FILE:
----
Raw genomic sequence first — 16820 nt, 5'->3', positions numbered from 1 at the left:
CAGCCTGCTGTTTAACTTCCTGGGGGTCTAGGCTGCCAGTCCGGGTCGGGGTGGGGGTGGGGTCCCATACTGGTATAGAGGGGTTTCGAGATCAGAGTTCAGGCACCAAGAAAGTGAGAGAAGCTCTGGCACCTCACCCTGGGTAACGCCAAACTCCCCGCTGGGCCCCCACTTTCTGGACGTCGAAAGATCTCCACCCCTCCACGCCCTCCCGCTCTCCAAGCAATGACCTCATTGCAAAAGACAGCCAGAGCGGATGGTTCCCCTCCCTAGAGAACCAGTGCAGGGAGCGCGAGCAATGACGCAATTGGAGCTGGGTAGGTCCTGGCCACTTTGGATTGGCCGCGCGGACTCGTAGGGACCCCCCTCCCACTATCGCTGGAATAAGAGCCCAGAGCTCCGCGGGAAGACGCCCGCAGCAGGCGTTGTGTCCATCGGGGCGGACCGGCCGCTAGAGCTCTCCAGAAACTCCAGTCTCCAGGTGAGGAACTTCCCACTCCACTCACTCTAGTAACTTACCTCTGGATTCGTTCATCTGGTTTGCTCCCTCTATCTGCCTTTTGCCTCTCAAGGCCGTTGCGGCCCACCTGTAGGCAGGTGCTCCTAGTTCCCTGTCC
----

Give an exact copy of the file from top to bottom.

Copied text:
Raw genomic sequence first — 16820 nt, 5'->3', positions numbered from 1 at the left:
CAGCCTGCTGTTTAACTTCCTGGGGGTCTAGGCTGCCAGTCCGGGTCGGGGTGGGGGTGGGGTCCCATACTGGTATAGAGGGGTTTCGAGATCAGAGTTCAGGCACCAAGAAAGTGAGAGAAGCTCTGGCACCTCACCCTGGGTAACGCCAAACTCCCCGCTGGGCCCCCACTTTCTGGACGTCGAAAGATCTCCACCCCTCCACGCCCTCCCGCTCTCCAAGCAATGACCTCATTGCAAAAGACAGCCAGAGCGGATGGTTCCCCTCCCTAGAGAACCAGTGCAGGGAGCGCGAGCAATGACGCAATTGGAGCTGGGTAGGTCCTGGCCACTTTGGATTGGCCGCGCGGACTCGTAGGGACCCCCCTCCCACTATCGCTGGAATAAGAGCCCAGAGCTCCGCGGGAAGACGCCCGCAGCAGGCGTTGTGTCCATCGGGGCGGACCGGCCGCTAGAGCTCTCCAGAAACTCCAGTCTCCAGGTGAGGAACTTCCCACTCCACTCACTCTAGTAACTTACCTCTGGATTCGTTCATCTGGTTTGCTCCCTCTATCTGCCTTTTGCCTCTCAAGGCCGTTGCGGCCCACCTGTAGGCAGGTGCTCCTAGTTCCCTGTCC